Codex – The Night of the Wolf and the Serpent [Review]

Hammer of the Gods

Location:  Laval, Quebec, Canada

Date Played: April 6, 2019

Team size: up to 8; we recommend 3-6

Duration: 60 minutes

Price: $28.99 CAD per player

Ticketing: Private

Emergency Exit Rating: [A+] No Lock

Physical Restraints: [A+] No Physical Restraints

REA Reaction

We finally played an escape room set against Norse mythology… and it only took 700+ games until we stumbled upon it. I’m happy to report that we adored it.

Codex struck a balance between homemade and polished that was really quite charming. The Night of the Wolf and the Serpent had great puzzle design and flow. It felt like an adventure and it conveyed a story.

The story led to an end-game decision. There was meaning in it… but we made our choice by accident. The escape room needed to provide just a bit more context.

This was a delightful game from a new and exciting company. Whether you’re a newbie or an experienced player, if you’re near Montreal, The Night of the Wolf and the Serpent really ought to be on your itinerary.

In-game: A campfire burning under the stars in the middle of the autumn woods.

Who is this for?

  • Adventure seekers
  • Story seekers
  • Puzzle lovers
  • Scenery snobs
  • Any experience level
  • Players who don’t need to be a part of every puzzle

Why play?

  • A unique theme and setting
  • Strong puzzles
  • Fantastic interactions

Story

We had jumped to a parallel universe where the Vikings had conquered the world. Belief in the Norse gods had grown so strong that they had become real… and Ragnarok, the end times, were upon these people.

We were tasked with investigating this place in space and time, understanding their rituals, and deciding which of the gods deserved our help.

In-game: The inside of a cabin with two wood and fur thrones surrounded by round shields.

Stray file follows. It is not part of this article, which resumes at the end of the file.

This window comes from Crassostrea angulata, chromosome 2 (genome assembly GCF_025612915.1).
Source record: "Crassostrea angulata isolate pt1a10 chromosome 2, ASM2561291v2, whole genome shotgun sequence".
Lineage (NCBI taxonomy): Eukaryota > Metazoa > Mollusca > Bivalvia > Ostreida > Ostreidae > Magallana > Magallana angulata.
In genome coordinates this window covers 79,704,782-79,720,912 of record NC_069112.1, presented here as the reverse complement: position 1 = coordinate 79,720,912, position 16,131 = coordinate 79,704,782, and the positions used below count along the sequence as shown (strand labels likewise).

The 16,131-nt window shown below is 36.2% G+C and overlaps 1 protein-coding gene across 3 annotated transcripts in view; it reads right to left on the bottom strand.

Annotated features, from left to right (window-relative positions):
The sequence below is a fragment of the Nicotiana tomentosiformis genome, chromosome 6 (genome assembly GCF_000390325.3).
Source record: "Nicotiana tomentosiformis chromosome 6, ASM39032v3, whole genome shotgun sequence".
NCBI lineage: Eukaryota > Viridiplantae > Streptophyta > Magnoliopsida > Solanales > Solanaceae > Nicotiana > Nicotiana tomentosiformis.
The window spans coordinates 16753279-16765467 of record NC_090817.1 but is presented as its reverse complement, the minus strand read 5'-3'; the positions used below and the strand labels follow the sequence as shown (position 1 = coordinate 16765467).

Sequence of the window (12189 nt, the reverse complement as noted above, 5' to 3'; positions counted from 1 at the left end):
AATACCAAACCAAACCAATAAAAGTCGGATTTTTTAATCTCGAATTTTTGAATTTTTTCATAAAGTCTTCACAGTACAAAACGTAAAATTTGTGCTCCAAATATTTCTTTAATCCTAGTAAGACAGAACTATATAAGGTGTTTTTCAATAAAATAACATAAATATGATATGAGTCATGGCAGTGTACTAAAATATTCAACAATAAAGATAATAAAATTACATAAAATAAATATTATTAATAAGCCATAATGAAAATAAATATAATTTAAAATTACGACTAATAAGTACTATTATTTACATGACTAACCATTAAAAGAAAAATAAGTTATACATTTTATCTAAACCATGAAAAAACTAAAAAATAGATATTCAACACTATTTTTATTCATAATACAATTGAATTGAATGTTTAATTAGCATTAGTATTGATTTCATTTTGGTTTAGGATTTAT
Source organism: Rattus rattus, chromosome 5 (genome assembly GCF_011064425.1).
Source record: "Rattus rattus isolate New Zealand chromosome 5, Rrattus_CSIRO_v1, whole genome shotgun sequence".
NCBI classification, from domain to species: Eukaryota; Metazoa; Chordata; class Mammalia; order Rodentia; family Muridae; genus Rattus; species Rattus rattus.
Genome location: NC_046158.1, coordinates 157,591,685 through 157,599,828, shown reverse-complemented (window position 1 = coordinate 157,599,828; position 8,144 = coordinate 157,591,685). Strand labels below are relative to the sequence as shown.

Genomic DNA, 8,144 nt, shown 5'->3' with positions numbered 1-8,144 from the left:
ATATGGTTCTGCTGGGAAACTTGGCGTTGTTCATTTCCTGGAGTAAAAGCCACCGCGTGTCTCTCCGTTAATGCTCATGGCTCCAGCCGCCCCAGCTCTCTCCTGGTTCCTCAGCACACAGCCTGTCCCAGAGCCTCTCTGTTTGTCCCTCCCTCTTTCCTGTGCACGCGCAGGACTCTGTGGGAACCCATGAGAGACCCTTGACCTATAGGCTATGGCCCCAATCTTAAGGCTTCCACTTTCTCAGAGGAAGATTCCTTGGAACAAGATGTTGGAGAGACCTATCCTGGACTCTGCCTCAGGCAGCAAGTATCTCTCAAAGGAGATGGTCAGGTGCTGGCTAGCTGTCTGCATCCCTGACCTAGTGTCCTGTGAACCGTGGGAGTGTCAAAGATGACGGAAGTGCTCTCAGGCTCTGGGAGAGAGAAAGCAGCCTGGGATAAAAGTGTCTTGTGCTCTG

Setting

The Night of the Wolf and the Serpent was set in a Viking world which included “outdoors” in a forest and inside a cabin-like throne room.

The set was as unusual as the story. The night sky was covered in glowing stars. The cabin was lit by warm fire-like light.

Overall, this was a good-looking set. It wasn’t perfect and the seams were easy to spot, but it was a really cool environment to explore.

In-game: a cabin covered in ivy in the middle of the woods.

Gameplay

Codex’s The Night of the Wolf and the Serpent was a standard escape room with a moderate level of difficulty.

Core gameplay revolved around searching, observing, making connections, and puzzling.

Analysis

➕ The Viking/ Norse mythology staging was a smart choice… and remarkably, we had never encountered it before.

➕ Codex built a lovely set for The Night of the Wolf and the Serpent. The gorgeous starscape brought the space to life. The set felt homemade, but polished, and crafted with love and attention to detail.

➖ Much of The Night of the Wolf and the Serpent was played in low light. Codex could build more well-lit work spaces so that we wouldn’t be constantly relying on our flashlights.

➕ Codex used environmental details as clue structure. This enabled phenomenally tight puzzle design and especially satisfying solves… for observant players.

➕ The puzzles required a variety of skill sets. Our wits shielded us from complex, layered puzzles and we dexterously hit our targets.

➖ One late-game sequence lacked a bit of cluing. It was solvable, but it didn’t flow smoothly enough to make the actions feel as epic as they should have been. In this case, the puzzling thwarted momentum instead of building it.

The Night of the Wolf and the Serpent delivered exciting reveals. In one instance, we forged ahead to enjoy a telegraphed outcome. In other, we branched in an unexpected direction. These were both phenomenal moments.

➖ In The Night of the Wolf and the Serpent, we made a narrative choice. At the time, however, we didn’t realize we were making a choice. Even if we had known, our 60 minutes in this parallel universe hadn’t given us the context to make an informed decision. For the ending to feel consequential, we needed to understand that there were options and what each choice meant.

➕ Codex’s escape rooms fit into an overarching narrative of parallel universes. They justified their stories with universe-hopping by teleporter. This explained otherwise messy details… like bringing flashlights to a place that felt too historical to have electricity. Our gamemaster’s charming introduction and the physical teleporter provided a fun journey to The Night of the Wolf and the Serpent .

Tips For Visiting

  • There is parking in the back of the building near the entrance to the escape rooms.
  • They sell ketchup chips… it’s a Canadian thing.

Book your hour with Codex’s The Night of the Wolf and the Serpent, and tell them that the Room Escape Artist sent you.

Disclosure: Codex provided media discounted tickets for this game.